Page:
Economic history is dead; long live economic history?

Historians in the News
tags: economic history, economics

Two years ago, in a very interesting paper, Peter Temin bemoaned the decline of economic history as a research topic at universities. He took the example of what happened at the Massachusetts Institute of Technology (MIT) to prove his point. There, the subject reached its peak in the 1970s, when three members of the faculty taught economic history. But from then it declined until economic history vanished both from the faculty and the graduate programme around 2010.

But is economic history really dead? Last weekend, Britain's Economic History Society hosted its annual three-day conference in Telford, attempting to show the subject was still alive and kicking. The economic historians present at the gathering were bullish about the future. Although the subject's woes at MIT have been echoed across research universities in both America and Europe, since the financial crisis there has been something of a minor revival. One reason for this may be that, as we pointed out in 2013, it is widely believed amongst scholars, policy makers and the public that a better understanding of economic history would have helped to avoid the worst of the recent crisis.

However, renewed vigour can be most clearly seen in the debates economists are now having with each other. In particular, three big questions in economics over the past few years have become battles over economic history, rather than theory in its own right.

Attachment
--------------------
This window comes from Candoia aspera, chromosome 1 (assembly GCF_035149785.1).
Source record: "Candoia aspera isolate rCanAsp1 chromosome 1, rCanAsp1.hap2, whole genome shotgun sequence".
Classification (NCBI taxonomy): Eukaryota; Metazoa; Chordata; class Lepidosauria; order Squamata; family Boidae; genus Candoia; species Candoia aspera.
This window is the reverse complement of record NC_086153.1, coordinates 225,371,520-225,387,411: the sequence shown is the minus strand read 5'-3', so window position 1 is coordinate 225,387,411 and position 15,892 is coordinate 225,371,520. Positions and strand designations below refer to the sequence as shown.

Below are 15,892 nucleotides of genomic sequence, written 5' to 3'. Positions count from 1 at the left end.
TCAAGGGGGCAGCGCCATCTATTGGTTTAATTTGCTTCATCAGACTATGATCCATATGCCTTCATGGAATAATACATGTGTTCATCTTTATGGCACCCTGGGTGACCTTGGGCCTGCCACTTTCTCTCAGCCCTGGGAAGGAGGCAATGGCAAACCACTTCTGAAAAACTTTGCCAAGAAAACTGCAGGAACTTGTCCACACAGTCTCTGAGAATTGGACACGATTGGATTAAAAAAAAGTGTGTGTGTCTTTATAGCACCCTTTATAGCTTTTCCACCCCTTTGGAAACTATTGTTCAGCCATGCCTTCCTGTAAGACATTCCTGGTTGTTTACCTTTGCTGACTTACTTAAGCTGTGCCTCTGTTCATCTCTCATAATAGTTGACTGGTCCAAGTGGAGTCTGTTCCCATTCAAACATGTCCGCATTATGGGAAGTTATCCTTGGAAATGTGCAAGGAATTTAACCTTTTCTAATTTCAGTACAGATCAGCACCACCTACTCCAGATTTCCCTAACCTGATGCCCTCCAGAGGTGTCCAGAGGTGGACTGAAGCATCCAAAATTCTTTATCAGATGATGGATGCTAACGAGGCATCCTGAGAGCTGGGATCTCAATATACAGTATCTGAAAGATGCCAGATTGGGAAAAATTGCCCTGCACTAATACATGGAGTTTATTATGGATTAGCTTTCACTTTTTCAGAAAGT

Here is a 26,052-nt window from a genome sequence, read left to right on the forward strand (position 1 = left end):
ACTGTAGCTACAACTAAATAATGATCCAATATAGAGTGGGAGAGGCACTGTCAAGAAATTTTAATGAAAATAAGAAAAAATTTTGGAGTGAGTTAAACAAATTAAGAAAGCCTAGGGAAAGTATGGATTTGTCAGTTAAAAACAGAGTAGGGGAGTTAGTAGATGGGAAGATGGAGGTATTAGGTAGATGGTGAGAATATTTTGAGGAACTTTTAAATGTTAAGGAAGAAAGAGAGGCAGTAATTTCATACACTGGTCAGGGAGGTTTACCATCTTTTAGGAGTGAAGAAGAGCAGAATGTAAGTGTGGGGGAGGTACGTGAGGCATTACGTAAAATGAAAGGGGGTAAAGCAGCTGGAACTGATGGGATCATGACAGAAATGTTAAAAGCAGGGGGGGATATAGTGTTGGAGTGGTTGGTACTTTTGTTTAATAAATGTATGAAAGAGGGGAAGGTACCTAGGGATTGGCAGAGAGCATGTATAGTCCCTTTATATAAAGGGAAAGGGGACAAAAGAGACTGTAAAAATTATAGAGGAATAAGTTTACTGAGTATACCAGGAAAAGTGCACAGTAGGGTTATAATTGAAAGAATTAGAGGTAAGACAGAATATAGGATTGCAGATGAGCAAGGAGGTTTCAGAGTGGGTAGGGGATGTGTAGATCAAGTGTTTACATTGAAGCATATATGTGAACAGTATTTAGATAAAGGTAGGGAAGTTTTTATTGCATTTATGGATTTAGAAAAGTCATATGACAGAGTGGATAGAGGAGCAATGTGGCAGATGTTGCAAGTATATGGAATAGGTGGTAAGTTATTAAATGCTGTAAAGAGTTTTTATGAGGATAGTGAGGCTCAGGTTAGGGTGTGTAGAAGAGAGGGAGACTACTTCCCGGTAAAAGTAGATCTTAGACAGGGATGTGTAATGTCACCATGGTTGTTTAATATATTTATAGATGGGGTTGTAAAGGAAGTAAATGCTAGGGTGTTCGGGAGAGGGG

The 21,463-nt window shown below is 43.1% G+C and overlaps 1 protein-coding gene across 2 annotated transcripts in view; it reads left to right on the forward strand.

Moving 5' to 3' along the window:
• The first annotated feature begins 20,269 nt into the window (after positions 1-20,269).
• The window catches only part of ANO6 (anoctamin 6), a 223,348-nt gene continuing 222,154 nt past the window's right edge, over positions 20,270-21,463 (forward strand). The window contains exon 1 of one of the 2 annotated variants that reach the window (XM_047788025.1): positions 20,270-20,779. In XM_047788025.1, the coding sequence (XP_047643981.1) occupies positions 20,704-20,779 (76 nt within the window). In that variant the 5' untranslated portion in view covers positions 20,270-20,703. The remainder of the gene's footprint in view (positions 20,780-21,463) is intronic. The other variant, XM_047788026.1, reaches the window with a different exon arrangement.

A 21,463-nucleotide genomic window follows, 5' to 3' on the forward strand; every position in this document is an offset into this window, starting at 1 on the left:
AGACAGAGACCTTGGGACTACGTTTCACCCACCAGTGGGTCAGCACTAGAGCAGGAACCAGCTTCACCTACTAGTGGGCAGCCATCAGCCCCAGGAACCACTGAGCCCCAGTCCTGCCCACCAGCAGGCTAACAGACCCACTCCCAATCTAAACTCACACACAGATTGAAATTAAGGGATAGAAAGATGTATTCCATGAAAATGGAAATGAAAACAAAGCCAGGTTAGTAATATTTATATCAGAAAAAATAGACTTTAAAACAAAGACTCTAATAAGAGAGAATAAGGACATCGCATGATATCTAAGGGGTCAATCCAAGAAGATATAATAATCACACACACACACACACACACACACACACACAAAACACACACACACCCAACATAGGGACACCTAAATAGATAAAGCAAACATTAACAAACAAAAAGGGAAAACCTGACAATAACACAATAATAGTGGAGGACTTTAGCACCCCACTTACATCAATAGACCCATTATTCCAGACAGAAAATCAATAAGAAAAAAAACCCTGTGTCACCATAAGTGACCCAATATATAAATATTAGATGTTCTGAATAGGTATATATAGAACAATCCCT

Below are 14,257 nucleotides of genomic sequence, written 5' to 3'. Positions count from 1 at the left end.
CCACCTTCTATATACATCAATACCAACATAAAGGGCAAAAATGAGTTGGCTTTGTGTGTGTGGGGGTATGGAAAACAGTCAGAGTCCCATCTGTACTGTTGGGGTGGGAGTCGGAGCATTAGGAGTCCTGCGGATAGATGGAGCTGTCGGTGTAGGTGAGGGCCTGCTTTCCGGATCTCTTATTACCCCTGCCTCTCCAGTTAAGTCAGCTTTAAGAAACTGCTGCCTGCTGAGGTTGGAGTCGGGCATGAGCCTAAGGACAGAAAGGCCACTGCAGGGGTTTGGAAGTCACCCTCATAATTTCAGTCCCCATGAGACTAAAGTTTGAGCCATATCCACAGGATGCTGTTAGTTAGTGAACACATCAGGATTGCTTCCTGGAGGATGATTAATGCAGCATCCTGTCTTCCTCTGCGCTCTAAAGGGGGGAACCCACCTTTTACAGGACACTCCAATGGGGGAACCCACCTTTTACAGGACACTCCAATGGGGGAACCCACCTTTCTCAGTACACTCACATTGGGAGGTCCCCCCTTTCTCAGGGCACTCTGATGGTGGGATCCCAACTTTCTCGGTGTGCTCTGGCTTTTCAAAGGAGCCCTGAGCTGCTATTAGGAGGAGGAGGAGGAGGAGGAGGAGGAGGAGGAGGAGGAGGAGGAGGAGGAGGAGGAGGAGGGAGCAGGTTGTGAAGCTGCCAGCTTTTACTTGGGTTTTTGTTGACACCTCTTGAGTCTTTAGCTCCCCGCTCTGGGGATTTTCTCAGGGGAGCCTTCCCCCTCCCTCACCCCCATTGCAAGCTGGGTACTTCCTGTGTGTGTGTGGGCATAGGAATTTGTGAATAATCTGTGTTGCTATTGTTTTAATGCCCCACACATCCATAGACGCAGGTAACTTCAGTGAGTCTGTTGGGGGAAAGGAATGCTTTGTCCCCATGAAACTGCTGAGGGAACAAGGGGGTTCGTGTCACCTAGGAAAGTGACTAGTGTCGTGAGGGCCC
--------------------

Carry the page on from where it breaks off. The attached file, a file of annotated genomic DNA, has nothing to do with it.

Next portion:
First, this can be seen in arguments about Carmen Reinhart and Kenneth Rogoff's recent work on the relationship between debt and growth. In 2010, using two centuries' worth of economic data around the world, the two economists from Harvard University argued that countries experience a sharp slowdown in growth when their public debt-to-GDP ratios hit 90%. Politicians immediately grasped their conclusions to justify austerity policies over the next few years. But that did not mean they necessarily got their history right. In 2013, three economists at University of Massachusetts Amherst found that spreadsheet errors had skewed the results, which in fact did not show a sharp slowdown around the 90% debt-to-GDP mark. And in 2014, research by economists at the International Monetary Fund noted that when anomalous periods, such as the second world war, were excluded from the data, the relationship between debt and growth that Ms Reinhart and Mr Rogoff identified could not be found.

Arguments over correlation and causation in relation to the historical patterns they identified are still ongoing between economists. It is not the only area where arguments over economic history are dominating economics. The recent debate between Thomas Piketty and Matthew Rognlie over whether rising wealth inequality in the rich world is due to rising returns on capital in general, or housing in particular, is a battle over economic history as much as it is economics. ...

Read entire article at The Economist

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